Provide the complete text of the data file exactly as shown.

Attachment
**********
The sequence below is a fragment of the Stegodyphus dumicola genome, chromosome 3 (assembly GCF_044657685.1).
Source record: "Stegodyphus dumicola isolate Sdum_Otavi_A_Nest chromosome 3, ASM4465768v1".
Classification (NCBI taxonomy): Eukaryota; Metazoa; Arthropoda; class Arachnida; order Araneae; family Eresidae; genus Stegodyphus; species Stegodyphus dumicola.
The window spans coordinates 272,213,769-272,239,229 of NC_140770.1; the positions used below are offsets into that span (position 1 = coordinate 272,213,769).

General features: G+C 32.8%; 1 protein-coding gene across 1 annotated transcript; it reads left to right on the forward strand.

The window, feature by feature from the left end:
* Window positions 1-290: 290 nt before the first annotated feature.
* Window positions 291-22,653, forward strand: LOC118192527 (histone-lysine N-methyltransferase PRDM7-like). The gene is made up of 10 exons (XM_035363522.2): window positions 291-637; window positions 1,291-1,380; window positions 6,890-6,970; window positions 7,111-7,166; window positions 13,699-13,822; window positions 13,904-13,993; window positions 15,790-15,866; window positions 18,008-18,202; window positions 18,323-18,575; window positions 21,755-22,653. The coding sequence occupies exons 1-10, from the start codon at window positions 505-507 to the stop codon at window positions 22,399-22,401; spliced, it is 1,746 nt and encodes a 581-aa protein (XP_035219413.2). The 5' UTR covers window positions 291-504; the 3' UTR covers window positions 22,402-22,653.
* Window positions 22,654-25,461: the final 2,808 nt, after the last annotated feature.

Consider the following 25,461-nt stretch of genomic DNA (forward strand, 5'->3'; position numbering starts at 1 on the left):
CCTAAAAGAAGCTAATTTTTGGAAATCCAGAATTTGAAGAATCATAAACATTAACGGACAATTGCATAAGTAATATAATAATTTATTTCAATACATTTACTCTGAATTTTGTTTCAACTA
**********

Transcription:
The sequence below is a fragment of the Stegodyphus dumicola genome, chromosome 3 (assembly GCF_044657685.1).
Source record: "Stegodyphus dumicola isolate Sdum_Otavi_A_Nest chromosome 3, ASM4465768v1".
Classification (NCBI taxonomy): Eukaryota; Metazoa; Arthropoda; class Arachnida; order Araneae; family Eresidae; genus Stegodyphus; species Stegodyphus dumicola.
The window spans coordinates 272,213,769-272,239,229 of NC_140770.1; the positions used below are offsets into that span (position 1 = coordinate 272,213,769).

General features: G+C 32.8%; 1 protein-coding gene across 1 annotated transcript; it reads left to right on the forward strand.

The window, feature by feature from the left end:
* Window positions 1-290: 290 nt before the first annotated feature.
* Window positions 291-22,653, forward strand: LOC118192527 (histone-lysine N-methyltransferase PRDM7-like). The gene is made up of 10 exons (XM_035363522.2): window positions 291-637; window positions 1,291-1,380; window positions 6,890-6,970; window positions 7,111-7,166; window positions 13,699-13,822; window positions 13,904-13,993; window positions 15,790-15,866; window positions 18,008-18,202; window positions 18,323-18,575; window positions 21,755-22,653. The coding sequence occupies exons 1-10, from the start codon at window positions 505-507 to the stop codon at window positions 22,399-22,401; spliced, it is 1,746 nt and encodes a 581-aa protein (XP_035219413.2). The 5' UTR covers window positions 291-504; the 3' UTR covers window positions 22,402-22,653.
* Window positions 22,654-25,461: the final 2,808 nt, after the last annotated feature.

Consider the following 25,461-nt stretch of genomic DNA (forward strand, 5'->3'; position numbering starts at 1 on the left):
CCTAAAAGAAGCTAATTTTTGGAAATCCAGAATTTGAAGAATCATAAACATTAACGGACAATTGCATAAGTAATATAATAATTTATTTCAATACATTTACTCTGAATTTTGTTTCAACTA